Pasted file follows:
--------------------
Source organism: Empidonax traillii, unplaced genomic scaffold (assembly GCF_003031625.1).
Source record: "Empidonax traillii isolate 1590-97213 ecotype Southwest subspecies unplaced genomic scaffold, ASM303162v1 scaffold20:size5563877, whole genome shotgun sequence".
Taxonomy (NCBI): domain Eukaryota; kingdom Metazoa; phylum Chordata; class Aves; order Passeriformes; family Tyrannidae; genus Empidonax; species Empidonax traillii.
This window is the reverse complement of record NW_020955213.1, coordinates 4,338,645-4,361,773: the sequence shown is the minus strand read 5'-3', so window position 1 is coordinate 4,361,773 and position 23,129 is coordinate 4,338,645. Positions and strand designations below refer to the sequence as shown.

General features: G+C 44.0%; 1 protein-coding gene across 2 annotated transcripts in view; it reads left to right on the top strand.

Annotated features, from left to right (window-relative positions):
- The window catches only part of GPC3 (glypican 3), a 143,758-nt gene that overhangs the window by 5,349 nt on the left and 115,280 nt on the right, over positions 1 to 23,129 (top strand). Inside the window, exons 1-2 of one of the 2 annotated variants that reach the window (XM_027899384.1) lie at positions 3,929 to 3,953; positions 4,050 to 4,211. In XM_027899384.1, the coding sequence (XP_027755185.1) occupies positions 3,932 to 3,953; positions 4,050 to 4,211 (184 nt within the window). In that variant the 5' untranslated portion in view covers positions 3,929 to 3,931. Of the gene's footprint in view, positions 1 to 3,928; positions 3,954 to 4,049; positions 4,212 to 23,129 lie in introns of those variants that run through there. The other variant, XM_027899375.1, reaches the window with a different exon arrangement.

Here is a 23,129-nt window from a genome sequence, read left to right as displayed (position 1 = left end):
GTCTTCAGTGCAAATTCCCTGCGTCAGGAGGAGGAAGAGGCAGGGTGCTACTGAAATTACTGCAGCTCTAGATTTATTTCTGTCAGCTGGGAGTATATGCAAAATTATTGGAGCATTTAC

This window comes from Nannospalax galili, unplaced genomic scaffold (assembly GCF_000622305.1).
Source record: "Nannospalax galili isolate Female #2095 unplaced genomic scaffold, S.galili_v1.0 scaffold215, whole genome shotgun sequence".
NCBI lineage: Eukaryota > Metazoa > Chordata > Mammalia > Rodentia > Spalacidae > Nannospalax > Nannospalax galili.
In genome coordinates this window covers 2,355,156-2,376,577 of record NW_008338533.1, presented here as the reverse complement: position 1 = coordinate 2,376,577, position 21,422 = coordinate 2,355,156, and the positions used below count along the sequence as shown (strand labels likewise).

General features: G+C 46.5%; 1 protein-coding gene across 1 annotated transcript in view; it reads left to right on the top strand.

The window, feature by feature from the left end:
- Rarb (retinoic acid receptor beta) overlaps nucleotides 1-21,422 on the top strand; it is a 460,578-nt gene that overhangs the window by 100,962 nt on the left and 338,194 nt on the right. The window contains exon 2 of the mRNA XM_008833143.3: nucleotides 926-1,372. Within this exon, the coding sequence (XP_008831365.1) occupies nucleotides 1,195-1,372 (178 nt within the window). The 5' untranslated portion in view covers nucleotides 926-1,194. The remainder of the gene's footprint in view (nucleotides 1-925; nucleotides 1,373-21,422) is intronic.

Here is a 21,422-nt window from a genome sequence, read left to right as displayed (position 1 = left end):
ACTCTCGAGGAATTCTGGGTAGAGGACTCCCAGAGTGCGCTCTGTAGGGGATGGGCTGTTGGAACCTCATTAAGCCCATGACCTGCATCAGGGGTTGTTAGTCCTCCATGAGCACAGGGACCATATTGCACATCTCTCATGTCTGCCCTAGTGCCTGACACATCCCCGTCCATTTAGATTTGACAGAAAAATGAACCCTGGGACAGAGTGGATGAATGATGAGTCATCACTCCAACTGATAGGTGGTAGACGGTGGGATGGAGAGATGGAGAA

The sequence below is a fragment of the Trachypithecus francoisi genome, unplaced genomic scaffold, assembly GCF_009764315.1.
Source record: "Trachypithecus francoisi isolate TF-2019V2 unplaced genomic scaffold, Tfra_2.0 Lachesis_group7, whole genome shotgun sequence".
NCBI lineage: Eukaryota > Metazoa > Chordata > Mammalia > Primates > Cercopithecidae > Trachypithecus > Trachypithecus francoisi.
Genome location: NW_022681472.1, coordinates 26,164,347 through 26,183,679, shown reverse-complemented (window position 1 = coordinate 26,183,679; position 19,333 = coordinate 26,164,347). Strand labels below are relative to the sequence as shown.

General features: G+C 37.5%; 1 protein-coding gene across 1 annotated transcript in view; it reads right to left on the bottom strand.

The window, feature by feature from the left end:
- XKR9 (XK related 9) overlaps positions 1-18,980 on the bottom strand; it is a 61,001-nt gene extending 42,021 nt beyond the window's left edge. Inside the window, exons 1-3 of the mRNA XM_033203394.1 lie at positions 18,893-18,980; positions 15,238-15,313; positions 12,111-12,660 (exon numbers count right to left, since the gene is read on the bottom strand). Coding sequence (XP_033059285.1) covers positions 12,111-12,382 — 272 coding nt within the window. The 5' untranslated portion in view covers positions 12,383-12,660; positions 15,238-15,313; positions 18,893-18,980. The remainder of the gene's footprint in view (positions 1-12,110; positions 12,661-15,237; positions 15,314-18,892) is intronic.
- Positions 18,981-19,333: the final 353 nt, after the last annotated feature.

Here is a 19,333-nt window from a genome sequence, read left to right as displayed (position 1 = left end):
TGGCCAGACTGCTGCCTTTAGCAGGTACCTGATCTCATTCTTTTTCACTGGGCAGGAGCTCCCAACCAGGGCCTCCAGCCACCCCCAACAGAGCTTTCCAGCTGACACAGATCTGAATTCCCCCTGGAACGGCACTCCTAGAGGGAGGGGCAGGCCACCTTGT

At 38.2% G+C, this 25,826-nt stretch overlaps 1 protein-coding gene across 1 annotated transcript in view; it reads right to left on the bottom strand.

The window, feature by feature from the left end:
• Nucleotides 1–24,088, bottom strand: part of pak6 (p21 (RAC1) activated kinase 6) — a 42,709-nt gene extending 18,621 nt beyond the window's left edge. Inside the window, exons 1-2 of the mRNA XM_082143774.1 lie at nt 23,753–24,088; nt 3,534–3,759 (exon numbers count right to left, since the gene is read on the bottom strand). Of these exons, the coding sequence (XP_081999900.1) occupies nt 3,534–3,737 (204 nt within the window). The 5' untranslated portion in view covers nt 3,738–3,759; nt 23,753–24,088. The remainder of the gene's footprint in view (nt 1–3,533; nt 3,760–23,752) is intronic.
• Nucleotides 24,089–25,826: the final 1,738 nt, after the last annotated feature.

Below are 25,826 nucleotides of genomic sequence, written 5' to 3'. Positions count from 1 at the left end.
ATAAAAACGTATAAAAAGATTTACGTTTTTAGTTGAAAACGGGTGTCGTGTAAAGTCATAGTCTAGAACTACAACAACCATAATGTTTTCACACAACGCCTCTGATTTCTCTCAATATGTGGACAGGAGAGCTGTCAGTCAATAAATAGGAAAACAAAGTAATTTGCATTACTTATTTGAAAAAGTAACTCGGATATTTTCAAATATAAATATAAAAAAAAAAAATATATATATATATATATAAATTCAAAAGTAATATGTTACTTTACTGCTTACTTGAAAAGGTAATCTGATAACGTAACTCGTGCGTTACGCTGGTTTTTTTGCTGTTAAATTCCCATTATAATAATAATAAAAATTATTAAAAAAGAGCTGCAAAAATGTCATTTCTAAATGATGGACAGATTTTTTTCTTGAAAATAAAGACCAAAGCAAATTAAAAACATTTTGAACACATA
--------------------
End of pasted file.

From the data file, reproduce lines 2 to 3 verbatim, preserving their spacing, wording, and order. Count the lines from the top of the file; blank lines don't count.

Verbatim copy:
Source record: "Empidonax traillii isolate 1590-97213 ecotype Southwest subspecies unplaced genomic scaffold, ASM303162v1 scaffold20:size5563877, whole genome shotgun sequence".
Taxonomy (NCBI): domain Eukaryota; kingdom Metazoa; phylum Chordata; class Aves; order Passeriformes; family Tyrannidae; genus Empidonax; species Empidonax traillii.